Atypical hyperplasia of lobular or ductal origin confirmed on biopsy by a qualified pathologist. This diagnosis takes on added significance if atypical hyperplasia is present in multiple sites in a breast of the ipsilateral breast and/or if it is bilateral.
Family history of breast cancer in a first-degree relative, (especially a mother or sister, ) who is premenopausal and has had bilateral breast cancer (family cancer syndrome) or a known mutation of BRACA 1 or BRCA2 breast cancer susceptibility genes.
Dense, fibronodular breasts that are mammographically or clinically difficult to evaluate in a patient with either (or both) of the above clinical presentations . The combination of atypical hyperplasia with a family history of breast cancer implies significant risk (8-l0x) in excess of that of index populations.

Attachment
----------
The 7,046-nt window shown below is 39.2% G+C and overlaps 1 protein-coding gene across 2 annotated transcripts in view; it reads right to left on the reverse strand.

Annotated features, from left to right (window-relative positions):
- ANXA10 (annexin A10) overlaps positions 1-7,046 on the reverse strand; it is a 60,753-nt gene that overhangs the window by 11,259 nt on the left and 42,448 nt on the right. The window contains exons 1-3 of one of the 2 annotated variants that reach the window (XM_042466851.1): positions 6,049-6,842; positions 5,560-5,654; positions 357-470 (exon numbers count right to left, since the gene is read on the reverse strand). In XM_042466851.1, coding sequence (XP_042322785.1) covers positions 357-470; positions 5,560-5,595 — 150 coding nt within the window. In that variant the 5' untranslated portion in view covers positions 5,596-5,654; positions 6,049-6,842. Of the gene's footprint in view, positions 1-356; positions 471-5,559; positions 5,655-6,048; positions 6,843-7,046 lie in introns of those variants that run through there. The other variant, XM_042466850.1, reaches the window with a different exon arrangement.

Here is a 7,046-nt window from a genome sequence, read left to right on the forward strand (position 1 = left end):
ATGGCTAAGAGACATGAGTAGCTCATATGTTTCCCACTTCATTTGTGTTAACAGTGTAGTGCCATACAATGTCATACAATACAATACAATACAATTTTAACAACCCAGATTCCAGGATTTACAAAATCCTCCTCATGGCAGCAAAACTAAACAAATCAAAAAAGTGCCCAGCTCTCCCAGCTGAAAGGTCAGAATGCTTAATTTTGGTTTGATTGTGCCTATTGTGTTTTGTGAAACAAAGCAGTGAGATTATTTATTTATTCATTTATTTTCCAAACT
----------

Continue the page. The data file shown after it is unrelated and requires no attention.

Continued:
Ideally, the patient should initiate the discussion, and more than one surgical opinion is desirable when the decision regarding the need for prophylactic mastectomy is considered. The opinion of a qualified surgeon familiar with the natural history and therapy of breast disease (cancer) is advised. Prior to any surgery, the patient should be informed of the breast cancer risk reduction that can be achieved with tamoxifen alone (~50%). Patients undergoing prophylactic mastectomy for suspected hereditary disease should consider ovarian screening or prophylactic removal, as well as colon screening.
Besides, he said "he may get diabetes". Wonder what he would do if the doctor told him he had a 90 percent chance of dying if he did not cut off his gangrene leg? Based on his other post, I would presume he would commit suicide on the spot since he said that she should just go ahead and kill herself now and be done with it.
Die? She doesn't have cancer. This was a preventative 'amputation' of her breasts based on her family history when she doesn't even have cancer at age 22. This kind of paranoid thinking is insane.
"Clinicopathologic presentations that portend risk of cancer with a specific indication for bilateral prophylactic mastectomies include the following: